Source: Contemporary Issues in Technology and Teacher Education, 17(4), 569-589. (2017)
(Reviewed by the Portal Team)
This study aimed to explore preservice science teachers’ views about the uses of e-readers and e-text prior to their science methods course and their views of their use of this technology when they are required to incorporate them as a resource in their lesson planning.
The participants were 14 preservice secondary education science methods teachers at a midsized regional public university in the southeastern U.S.
The authors adapted the secondary science teacher education methods class to integrate digital textbooks into coursework. The participants were taught how to use e-readers and e-text prior to their science methods course. They were also taught how to modify text for use in their science curriculum. The authors administered pre- and post-instructional surveys to examine how the participants viewed the potential use of e-readers and e-text in their future classrooms.
The findings reveal that participants highlighted the potential of e-text as adaptable and more responsive to student interest and need. These findings suggest that with professional development, preservice teachers report being more receptive to using e-text and e-readers to adapt text for use in their classrooms.
The authors also found that if preservice secondary education science methods teachers already owned an e-reader device, they reported being more comfortable with their own platform and preferred reading on paper.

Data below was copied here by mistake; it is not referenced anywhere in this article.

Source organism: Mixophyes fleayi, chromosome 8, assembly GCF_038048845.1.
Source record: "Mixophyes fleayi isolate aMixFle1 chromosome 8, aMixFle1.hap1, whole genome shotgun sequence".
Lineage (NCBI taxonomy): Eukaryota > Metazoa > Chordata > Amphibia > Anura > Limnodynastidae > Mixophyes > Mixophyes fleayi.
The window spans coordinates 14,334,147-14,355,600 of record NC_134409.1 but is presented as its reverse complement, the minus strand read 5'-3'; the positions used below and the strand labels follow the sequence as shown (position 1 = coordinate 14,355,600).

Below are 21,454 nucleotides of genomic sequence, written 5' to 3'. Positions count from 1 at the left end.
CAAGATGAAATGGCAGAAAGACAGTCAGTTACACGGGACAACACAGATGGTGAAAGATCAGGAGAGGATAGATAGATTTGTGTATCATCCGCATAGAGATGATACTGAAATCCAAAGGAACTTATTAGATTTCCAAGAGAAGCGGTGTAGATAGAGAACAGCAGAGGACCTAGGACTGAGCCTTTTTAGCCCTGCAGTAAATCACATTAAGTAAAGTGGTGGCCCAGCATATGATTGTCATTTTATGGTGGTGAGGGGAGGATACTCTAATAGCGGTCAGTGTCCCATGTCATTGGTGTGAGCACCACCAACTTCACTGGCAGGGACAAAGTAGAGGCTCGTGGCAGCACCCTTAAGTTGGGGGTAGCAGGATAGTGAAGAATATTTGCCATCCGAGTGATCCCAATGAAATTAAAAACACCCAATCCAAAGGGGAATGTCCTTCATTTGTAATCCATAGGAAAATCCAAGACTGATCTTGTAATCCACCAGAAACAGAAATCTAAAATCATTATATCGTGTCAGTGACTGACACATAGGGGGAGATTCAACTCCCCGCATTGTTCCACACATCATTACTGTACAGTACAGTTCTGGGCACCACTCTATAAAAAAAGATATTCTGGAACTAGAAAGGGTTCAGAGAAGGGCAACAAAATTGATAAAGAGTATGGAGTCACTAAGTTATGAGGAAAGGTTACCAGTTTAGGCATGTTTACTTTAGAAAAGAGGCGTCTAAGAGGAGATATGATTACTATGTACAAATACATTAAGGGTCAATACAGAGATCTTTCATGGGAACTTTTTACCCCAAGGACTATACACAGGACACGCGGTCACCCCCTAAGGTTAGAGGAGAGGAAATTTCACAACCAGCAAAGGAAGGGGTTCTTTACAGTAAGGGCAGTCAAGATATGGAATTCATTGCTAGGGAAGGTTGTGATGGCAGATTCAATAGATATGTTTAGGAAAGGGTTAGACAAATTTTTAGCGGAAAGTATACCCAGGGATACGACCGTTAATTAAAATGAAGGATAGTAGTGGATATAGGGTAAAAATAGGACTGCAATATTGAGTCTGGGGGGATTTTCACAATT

The authors argue that because of this lack of experience, the participants had not experimented with e-text and e-readers on their own. They suggest that creating activities for preservice teachers that require them to explore and understand this technology is important.
The authors also found that the use of e-text and e-readers forced preservice teachers to consider thoughtfully not only the content of the background information, but also the reading level and length of the reading material. At the end of the science methods course, all the participants selected relevant text or modified text for varying reading levels.
The authors conclude that they have a greater understanding of preservice secondary education science methods teachers’ preferences toward the technology and their need for technical skill development when creating instructional experiences in the science methods courses.
They suggest that this study helps demonstrate how a professional development model for preservice teachers might aid in the gap in knowledge surrounding the adaptation of this technology.